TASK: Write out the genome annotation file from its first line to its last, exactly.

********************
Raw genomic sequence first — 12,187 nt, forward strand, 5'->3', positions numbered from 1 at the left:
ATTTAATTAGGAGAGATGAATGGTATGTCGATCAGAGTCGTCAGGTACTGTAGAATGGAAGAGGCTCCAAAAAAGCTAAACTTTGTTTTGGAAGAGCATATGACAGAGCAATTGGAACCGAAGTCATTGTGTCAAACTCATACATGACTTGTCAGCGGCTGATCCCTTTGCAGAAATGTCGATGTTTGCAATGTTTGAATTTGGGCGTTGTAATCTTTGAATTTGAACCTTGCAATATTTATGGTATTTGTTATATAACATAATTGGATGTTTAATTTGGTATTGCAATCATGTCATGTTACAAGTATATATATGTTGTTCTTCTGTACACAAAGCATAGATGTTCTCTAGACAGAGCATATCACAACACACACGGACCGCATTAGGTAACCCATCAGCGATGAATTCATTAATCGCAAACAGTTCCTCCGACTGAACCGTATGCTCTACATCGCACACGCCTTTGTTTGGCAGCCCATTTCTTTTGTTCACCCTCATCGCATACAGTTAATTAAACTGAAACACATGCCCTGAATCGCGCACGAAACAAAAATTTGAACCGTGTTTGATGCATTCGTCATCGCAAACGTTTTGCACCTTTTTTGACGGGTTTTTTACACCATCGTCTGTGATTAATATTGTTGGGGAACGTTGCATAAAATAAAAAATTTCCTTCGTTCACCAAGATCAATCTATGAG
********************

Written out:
Raw genomic sequence first — 12,187 nt, forward strand, 5'->3', positions numbered from 1 at the left:
ATTTAATTAGGAGAGATGAATGGTATGTCGATCAGAGTCGTCAGGTACTGTAGAATGGAAGAGGCTCCAAAAAAGCTAAACTTTGTTTTGGAAGAGCATATGACAGAGCAATTGGAACCGAAGTCATTGTGTCAAACTCATACATGACTTGTCAGCGGCTGATCCCTTTGCAGAAATGTCGATGTTTGCAATGTTTGAATTTGGGCGTTGTAATCTTTGAATTTGAACCTTGCAATATTTATGGTATTTGTTATATAACATAATTGGATGTTTAATTTGGTATTGCAATCATGTCATGTTACAAGTATATATATGTTGTTCTTCTGTACACAAAGCATAGATGTTCTCTAGACAGAGCATATCACAACACACACGGACCGCATTAGGTAACCCATCAGCGATGAATTCATTAATCGCAAACAGTTCCTCCGACTGAACCGTATGCTCTACATCGCACACGCCTTTGTTTGGCAGCCCATTTCTTTTGTTCACCCTCATCGCATACAGTTAATTAAACTGAAACACATGCCCTGAATCGCGCACGAAACAAAAATTTGAACCGTGTTTGATGCATTCGTCATCGCAAACGTTTTGCACCTTTTTTGACGGGTTTTTTACACCATCGTCTGTGATTAATATTGTTGGGGAACGTTGCATAAAATAAAAAATTTCCTTCGTTCACCAAGATCAATCTATGAG